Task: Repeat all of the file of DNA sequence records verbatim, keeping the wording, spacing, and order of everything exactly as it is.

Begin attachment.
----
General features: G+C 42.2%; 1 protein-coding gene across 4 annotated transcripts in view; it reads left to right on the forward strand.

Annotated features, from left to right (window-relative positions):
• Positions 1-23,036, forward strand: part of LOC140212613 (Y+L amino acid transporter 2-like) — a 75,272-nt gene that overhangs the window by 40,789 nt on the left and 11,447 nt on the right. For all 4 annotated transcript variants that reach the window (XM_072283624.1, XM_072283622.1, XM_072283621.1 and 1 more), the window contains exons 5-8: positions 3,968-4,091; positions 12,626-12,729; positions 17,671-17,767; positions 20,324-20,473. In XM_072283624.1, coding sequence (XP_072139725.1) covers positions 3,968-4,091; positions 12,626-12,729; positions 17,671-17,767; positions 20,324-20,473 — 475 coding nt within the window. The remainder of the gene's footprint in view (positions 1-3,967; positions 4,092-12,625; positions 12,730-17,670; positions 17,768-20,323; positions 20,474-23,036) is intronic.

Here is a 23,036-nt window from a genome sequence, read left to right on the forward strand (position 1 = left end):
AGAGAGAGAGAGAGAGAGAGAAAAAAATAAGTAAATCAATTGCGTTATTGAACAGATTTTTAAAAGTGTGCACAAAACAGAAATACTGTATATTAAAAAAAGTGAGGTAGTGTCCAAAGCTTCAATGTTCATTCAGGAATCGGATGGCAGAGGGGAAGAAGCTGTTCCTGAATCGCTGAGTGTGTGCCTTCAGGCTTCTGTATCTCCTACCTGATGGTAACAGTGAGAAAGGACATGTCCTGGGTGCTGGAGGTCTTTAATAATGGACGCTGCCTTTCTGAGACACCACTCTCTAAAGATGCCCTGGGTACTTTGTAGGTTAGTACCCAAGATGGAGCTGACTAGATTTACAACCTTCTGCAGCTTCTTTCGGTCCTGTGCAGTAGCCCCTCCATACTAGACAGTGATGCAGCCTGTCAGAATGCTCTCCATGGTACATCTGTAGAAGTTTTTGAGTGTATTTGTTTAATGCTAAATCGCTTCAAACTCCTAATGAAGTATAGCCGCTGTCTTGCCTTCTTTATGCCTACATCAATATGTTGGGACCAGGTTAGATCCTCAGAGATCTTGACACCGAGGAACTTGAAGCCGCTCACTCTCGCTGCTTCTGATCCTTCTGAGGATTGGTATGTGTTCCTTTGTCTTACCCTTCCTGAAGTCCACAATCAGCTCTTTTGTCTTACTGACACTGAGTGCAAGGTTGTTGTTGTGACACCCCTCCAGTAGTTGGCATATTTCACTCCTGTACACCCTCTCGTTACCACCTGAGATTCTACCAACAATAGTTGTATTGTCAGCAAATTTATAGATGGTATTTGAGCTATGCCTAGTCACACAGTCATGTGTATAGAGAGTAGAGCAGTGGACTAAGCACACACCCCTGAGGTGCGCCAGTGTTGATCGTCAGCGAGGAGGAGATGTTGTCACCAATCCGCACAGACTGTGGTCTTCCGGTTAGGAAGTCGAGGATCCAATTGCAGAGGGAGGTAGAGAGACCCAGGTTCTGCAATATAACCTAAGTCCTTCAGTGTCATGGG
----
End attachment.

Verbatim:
General features: G+C 42.2%; 1 protein-coding gene across 4 annotated transcripts in view; it reads left to right on the forward strand.

Annotated features, from left to right (window-relative positions):
• Positions 1-23,036, forward strand: part of LOC140212613 (Y+L amino acid transporter 2-like) — a 75,272-nt gene that overhangs the window by 40,789 nt on the left and 11,447 nt on the right. For all 4 annotated transcript variants that reach the window (XM_072283624.1, XM_072283622.1, XM_072283621.1 and 1 more), the window contains exons 5-8: positions 3,968-4,091; positions 12,626-12,729; positions 17,671-17,767; positions 20,324-20,473. In XM_072283624.1, coding sequence (XP_072139725.1) covers positions 3,968-4,091; positions 12,626-12,729; positions 17,671-17,767; positions 20,324-20,473 — 475 coding nt within the window. The remainder of the gene's footprint in view (positions 1-3,967; positions 4,092-12,625; positions 12,730-17,670; positions 17,768-20,323; positions 20,474-23,036) is intronic.

Here is a 23,036-nt window from a genome sequence, read left to right on the forward strand (position 1 = left end):
AGAGAGAGAGAGAGAGAGAGAAAAAAATAAGTAAATCAATTGCGTTATTGAACAGATTTTTAAAAGTGTGCACAAAACAGAAATACTGTATATTAAAAAAAGTGAGGTAGTGTCCAAAGCTTCAATGTTCATTCAGGAATCGGATGGCAGAGGGGAAGAAGCTGTTCCTGAATCGCTGAGTGTGTGCCTTCAGGCTTCTGTATCTCCTACCTGATGGTAACAGTGAGAAAGGACATGTCCTGGGTGCTGGAGGTCTTTAATAATGGACGCTGCCTTTCTGAGACACCACTCTCTAAAGATGCCCTGGGTACTTTGTAGGTTAGTACCCAAGATGGAGCTGACTAGATTTACAACCTTCTGCAGCTTCTTTCGGTCCTGTGCAGTAGCCCCTCCATACTAGACAGTGATGCAGCCTGTCAGAATGCTCTCCATGGTACATCTGTAGAAGTTTTTGAGTGTATTTGTTTAATGCTAAATCGCTTCAAACTCCTAATGAAGTATAGCCGCTGTCTTGCCTTCTTTATGCCTACATCAATATGTTGGGACCAGGTTAGATCCTCAGAGATCTTGACACCGAGGAACTTGAAGCCGCTCACTCTCGCTGCTTCTGATCCTTCTGAGGATTGGTATGTGTTCCTTTGTCTTACCCTTCCTGAAGTCCACAATCAGCTCTTTTGTCTTACTGACACTGAGTGCAAGGTTGTTGTTGTGACACCCCTCCAGTAGTTGGCATATTTCACTCCTGTACACCCTCTCGTTACCACCTGAGATTCTACCAACAATAGTTGTATTGTCAGCAAATTTATAGATGGTATTTGAGCTATGCCTAGTCACACAGTCATGTGTATAGAGAGTAGAGCAGTGGACTAAGCACACACCCCTGAGGTGCGCCAGTGTTGATCGTCAGCGAGGAGGAGATGTTGTCACCAATCCGCACAGACTGTGGTCTTCCGGTTAGGAAGTCGAGGATCCAATTGCAGAGGGAGGTAGAGAGACCCAGGTTCTGCAATATAACCTAAGTCCTTCAGTGTCATGGG